The rainy season part 2: Other frog species in Costa Rica
Did you know… in the wet months the frogs in Costa Rica show themselves more often? They are less prone to drying out because of the wetness and are singing because many species lay their eggs in the rainy season. Earlier we talked about the glass frogs, but there are many more frogs to be seen in this period.
Tree frogs often lay their eggs in or above (temporary) pools of rainwater. The advantage is that these pools are usually free of fish, so there is less chance that the eggs or tadpoles are eaten. During wet nights the males gather around the pools to sing and attract females.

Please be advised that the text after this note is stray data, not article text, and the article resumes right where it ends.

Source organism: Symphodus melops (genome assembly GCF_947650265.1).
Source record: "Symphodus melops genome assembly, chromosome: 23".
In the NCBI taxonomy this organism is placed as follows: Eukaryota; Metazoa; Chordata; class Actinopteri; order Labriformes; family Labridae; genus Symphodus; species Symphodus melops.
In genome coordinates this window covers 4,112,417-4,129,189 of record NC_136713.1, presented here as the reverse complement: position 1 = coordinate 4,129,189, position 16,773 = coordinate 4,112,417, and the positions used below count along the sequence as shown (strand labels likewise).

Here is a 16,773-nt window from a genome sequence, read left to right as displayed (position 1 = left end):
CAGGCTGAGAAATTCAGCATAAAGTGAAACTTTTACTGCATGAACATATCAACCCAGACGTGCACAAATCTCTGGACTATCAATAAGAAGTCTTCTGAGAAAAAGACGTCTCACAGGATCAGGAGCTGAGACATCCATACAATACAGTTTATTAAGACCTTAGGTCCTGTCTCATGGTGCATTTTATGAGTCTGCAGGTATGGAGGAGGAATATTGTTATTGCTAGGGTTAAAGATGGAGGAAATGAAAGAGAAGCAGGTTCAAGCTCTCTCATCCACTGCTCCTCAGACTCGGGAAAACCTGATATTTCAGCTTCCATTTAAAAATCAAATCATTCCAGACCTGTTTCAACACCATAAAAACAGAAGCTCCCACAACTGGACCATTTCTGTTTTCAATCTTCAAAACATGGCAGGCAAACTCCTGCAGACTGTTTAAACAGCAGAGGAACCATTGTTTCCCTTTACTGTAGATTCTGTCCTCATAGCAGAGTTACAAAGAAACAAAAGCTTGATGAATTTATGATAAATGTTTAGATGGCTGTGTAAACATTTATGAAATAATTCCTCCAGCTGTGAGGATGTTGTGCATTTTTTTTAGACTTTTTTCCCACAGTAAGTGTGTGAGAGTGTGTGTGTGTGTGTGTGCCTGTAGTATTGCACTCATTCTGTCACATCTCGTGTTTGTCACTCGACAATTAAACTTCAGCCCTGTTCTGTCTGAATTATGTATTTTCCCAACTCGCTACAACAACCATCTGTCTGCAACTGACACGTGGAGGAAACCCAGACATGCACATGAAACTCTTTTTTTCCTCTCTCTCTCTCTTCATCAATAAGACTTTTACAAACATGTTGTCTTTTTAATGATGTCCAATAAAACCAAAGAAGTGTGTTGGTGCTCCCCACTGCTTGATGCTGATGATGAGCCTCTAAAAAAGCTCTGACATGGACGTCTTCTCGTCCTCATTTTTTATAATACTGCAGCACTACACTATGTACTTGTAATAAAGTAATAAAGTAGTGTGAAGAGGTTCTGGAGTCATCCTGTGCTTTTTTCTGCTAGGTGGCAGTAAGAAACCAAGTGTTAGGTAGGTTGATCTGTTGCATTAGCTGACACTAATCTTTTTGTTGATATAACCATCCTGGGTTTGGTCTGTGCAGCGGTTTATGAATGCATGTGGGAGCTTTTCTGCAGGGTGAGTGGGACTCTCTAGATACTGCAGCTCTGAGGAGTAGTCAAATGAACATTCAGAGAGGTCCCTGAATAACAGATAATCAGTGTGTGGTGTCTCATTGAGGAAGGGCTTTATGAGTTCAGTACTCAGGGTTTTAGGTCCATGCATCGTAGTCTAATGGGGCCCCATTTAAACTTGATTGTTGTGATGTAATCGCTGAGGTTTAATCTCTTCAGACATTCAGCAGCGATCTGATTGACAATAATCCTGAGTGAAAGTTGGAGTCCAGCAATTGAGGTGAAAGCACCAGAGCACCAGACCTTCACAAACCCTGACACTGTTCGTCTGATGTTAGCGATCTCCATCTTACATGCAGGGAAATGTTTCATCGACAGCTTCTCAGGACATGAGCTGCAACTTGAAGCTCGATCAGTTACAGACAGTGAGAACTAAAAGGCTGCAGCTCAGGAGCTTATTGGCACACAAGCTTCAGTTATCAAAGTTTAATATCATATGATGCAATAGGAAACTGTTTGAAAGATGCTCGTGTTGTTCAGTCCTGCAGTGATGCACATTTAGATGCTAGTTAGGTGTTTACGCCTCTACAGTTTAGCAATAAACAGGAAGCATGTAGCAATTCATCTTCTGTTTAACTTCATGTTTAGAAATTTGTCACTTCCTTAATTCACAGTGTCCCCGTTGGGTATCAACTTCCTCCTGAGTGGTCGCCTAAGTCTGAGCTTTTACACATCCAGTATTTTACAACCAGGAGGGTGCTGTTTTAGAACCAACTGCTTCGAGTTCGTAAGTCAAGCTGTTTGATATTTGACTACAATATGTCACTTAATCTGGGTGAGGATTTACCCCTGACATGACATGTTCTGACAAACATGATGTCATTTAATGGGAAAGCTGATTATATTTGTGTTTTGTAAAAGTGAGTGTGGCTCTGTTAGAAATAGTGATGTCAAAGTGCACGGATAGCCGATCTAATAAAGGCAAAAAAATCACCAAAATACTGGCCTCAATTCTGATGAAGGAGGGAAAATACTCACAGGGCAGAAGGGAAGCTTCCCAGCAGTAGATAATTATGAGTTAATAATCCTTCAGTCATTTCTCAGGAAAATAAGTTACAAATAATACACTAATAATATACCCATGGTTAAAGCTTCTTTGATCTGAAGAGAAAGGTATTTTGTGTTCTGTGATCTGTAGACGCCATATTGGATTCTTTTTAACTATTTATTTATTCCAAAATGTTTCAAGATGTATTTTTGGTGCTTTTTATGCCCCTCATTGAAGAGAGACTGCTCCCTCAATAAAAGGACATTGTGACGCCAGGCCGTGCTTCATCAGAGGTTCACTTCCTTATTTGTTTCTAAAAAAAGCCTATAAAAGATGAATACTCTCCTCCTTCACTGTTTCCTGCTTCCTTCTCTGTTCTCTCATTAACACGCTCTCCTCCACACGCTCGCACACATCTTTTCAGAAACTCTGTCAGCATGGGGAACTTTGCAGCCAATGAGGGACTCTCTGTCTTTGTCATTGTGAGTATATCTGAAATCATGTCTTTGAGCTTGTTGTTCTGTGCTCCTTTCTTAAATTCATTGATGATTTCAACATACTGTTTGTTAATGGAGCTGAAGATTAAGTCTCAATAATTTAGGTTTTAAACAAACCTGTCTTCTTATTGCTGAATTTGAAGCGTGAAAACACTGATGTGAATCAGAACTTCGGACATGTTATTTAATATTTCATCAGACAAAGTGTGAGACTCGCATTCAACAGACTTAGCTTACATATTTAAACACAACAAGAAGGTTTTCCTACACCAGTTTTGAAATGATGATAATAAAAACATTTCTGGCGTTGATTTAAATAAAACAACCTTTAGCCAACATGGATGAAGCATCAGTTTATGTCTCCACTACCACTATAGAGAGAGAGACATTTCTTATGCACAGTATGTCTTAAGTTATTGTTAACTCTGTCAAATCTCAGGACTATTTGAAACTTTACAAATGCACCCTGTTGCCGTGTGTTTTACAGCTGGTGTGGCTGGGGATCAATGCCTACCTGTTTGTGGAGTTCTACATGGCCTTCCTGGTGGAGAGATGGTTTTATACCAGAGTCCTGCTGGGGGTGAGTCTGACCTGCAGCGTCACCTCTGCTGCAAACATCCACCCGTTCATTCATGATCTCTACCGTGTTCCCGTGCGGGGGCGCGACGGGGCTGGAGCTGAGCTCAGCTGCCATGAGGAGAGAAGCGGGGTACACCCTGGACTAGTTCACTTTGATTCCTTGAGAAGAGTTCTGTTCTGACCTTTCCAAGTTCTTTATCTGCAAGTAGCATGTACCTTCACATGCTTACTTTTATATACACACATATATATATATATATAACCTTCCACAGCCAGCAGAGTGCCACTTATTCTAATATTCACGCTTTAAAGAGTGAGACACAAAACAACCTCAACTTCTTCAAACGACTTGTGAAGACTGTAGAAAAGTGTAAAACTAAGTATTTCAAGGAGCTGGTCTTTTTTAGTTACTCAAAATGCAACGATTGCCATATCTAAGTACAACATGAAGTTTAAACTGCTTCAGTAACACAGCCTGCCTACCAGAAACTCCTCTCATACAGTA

Species from the great genus Craugastor have an even more ingenious way of reproduction to prevent predation (eating their eggs). Most species lay their eggs in small puddles that form on dead leaves or dimples in the ground, without aquatic predators (predators in the water). From the eggs miniature frogs are formed, they skip the whole tadpole step. This is how these frogs deal with the high predation pressure in the rainforest. But it also brings risks: when the little water dries up before the frogs develop, they dry out.
Below an overview of some of the species we regularly see during the night tour in the Work with Nature reserve.
Red-eyed Leaf Frog
Tawny Tree Frog
Pygmy Rain Frog
Masked Litter Frog
Drab Tree Frog
Common Rain Frog
Boulenger’s Long-snouted Tree Frog
Did you already read our article about glass frogs? Click here
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